Our finding provides the first evidence suggesting that a functional polymorphism in the regulatory region of serotonin transporter gene may be associated with suicide in depressed subjects.
Sixty percent of subjects (N = 32) responded to some form of augmentation, with 45% (24/53), 31% (5/16), and 43% (3/7) responding to the first, second, and third augmentation trials, respectively. The mean time to response after starting the first augmentation trial was 6.0 (SD = 5.8) weeks. Forty-two percent (N = 5) of the venlafaxine XR-treated subjects responded with the mean time to response of 6.4 (SE = 0.9) weeks. Adverse effects leading to treatment discontinuation and falls were more common in the augmentation subjects than in the venlafaxine XR subjects.
To evaluate the published literature regarding the use of venlafaxine in the treatment of obsessive-compulsive disorder (OCD).
Associations between patient beliefs in the credibility of treatment and outcome were explored in a randomised controlled trial of major depression in primary care (n=155). The four treatments were antidepressant medication given by research general practitioner, problem solving treatment given by research general practitioner or research practice nurse over 12 weeks or a combination of problem solving treatment and antidepressant medication. Patients' belief in the credibility of treatment was assessed using a brief Credibility Scale, that was completed following randomisation and after treatment. Depression outcome was measured at 6, 12 and 52 weeks using the Hamilton Rating Scale for depression, and the Beck depression inventory.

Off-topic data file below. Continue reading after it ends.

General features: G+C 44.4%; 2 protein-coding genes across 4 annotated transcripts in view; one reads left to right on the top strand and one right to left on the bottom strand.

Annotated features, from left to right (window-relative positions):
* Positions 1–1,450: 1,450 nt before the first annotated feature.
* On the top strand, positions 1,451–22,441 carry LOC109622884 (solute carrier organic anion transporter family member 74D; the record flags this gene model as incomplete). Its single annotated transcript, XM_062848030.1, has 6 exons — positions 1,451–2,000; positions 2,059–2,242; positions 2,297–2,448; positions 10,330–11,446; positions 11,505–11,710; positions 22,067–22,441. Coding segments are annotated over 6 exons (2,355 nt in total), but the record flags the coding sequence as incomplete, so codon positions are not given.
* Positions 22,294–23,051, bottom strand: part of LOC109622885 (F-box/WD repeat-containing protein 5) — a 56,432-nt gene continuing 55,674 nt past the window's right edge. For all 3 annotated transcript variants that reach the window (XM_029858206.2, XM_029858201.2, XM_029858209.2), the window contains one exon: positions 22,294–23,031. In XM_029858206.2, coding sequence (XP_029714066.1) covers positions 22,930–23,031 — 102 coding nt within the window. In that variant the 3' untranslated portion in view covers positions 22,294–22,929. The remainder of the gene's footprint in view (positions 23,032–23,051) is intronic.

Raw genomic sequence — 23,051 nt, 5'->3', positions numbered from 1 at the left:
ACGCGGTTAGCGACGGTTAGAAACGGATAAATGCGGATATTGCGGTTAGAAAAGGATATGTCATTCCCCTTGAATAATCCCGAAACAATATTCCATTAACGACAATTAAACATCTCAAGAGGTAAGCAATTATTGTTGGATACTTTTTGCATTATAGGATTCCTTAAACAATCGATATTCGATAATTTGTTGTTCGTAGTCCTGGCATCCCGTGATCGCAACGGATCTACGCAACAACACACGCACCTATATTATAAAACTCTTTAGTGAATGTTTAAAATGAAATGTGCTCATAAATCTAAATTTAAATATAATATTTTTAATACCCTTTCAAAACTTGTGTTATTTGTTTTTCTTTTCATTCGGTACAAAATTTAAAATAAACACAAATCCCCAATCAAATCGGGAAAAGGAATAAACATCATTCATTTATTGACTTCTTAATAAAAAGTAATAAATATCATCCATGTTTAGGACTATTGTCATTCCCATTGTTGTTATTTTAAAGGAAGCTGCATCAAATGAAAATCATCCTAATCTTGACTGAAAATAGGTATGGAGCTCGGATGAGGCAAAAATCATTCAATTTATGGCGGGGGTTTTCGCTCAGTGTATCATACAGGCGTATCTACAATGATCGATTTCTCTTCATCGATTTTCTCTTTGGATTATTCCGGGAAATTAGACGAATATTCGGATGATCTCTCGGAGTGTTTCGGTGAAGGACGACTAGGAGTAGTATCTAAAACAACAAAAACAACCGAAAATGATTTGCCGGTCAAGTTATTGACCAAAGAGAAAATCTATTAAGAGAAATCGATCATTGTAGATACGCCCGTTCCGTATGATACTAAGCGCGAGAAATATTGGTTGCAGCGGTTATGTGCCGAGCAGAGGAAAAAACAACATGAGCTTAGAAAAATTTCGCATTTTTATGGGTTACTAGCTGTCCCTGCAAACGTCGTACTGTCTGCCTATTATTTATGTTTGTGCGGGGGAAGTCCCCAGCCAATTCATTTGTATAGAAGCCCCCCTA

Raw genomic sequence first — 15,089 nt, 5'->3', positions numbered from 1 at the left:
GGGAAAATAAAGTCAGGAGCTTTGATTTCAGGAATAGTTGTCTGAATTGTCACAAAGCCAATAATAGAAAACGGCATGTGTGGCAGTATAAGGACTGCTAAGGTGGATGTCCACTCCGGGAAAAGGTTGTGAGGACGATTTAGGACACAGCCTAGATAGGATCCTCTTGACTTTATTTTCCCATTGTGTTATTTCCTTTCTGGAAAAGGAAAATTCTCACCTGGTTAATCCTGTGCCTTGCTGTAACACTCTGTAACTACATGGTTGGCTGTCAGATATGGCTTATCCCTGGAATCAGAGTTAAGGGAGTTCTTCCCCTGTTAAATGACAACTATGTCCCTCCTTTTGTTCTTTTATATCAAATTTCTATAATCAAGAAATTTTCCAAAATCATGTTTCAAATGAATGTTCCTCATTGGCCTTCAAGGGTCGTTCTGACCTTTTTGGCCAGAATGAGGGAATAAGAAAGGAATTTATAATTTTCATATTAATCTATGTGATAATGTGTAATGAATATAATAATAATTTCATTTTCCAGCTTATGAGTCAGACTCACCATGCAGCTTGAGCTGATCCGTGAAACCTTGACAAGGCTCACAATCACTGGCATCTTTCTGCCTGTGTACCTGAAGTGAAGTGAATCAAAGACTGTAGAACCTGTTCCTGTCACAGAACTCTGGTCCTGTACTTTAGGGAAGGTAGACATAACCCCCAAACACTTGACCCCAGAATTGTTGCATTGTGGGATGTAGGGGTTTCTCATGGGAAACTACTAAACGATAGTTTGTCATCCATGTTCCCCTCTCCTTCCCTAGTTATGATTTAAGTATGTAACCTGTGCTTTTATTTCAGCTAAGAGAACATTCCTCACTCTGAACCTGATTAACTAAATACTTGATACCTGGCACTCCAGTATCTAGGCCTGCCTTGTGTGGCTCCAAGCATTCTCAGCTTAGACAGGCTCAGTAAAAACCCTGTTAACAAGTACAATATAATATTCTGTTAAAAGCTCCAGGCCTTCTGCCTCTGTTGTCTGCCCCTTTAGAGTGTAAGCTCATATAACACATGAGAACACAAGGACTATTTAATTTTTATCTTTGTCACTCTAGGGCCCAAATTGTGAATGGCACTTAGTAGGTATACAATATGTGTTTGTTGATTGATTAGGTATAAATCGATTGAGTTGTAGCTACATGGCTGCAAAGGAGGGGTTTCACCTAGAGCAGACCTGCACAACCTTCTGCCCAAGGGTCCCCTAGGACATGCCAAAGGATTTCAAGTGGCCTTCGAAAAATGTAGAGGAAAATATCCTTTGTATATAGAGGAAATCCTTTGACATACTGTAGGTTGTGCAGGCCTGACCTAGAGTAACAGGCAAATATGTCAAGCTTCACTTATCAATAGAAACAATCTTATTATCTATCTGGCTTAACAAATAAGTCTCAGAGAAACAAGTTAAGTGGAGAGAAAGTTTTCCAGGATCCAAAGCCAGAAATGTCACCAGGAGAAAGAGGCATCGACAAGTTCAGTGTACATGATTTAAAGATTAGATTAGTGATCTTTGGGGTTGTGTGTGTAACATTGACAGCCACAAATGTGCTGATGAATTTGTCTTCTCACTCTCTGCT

Previous studies have shown that drugs which block the reuptake of catecholamine neurotransmitters improve impulse control in diseases such as attention deficit hyperactivity disorder (ADHD). Serotonin-specific reuptake inhibitors (SSRI) lack efficacy in ADHD and have been linked to increased suicide risk. The present study investigated drugs with affinity for one or more of the monoamine reuptake transporters using the 5-choice serial reaction time task, a model of attention and impulsivity in rodents. We also tested the effects of the alpha(2)-adreoceptor antagonist, idazoxan and novel antidepressant, agomelatine, which both increase cortical noradrenaline concentrations through non-reuptake mechanisms. Improvements in impulse control were observed with venlafaxine, a serotonin and noradrenaline re-uptake inhibitor (SNRI) but not bupropion (dopamine and noradrenaline re-uptake inhibitor). Sibutramine (SNRI) reduced premature responses by ~50% at the highest dose tested but this was not significant. All three of the SSRIs tested reduced premature responding in a dose-dependent manner, although also slowed response and collection latencies. Neither idazoxan nor agomelatine significantly reduced premature responding, suggesting a lack of efficacy at the doses tested. None of the drugs tested improved attention in this task but sibutramine (SNRI), fluoxetine (SSRI) and paroxetine (SSRI) all increased omissions at the highest dose tested. These data suggest that the SNRIs and SSRIs reduce premature responding but tend to be less specific than noradrenaline specific reuptake inhibitors in this model. SSRIs did not induce any specific impairment in impulse control in this model.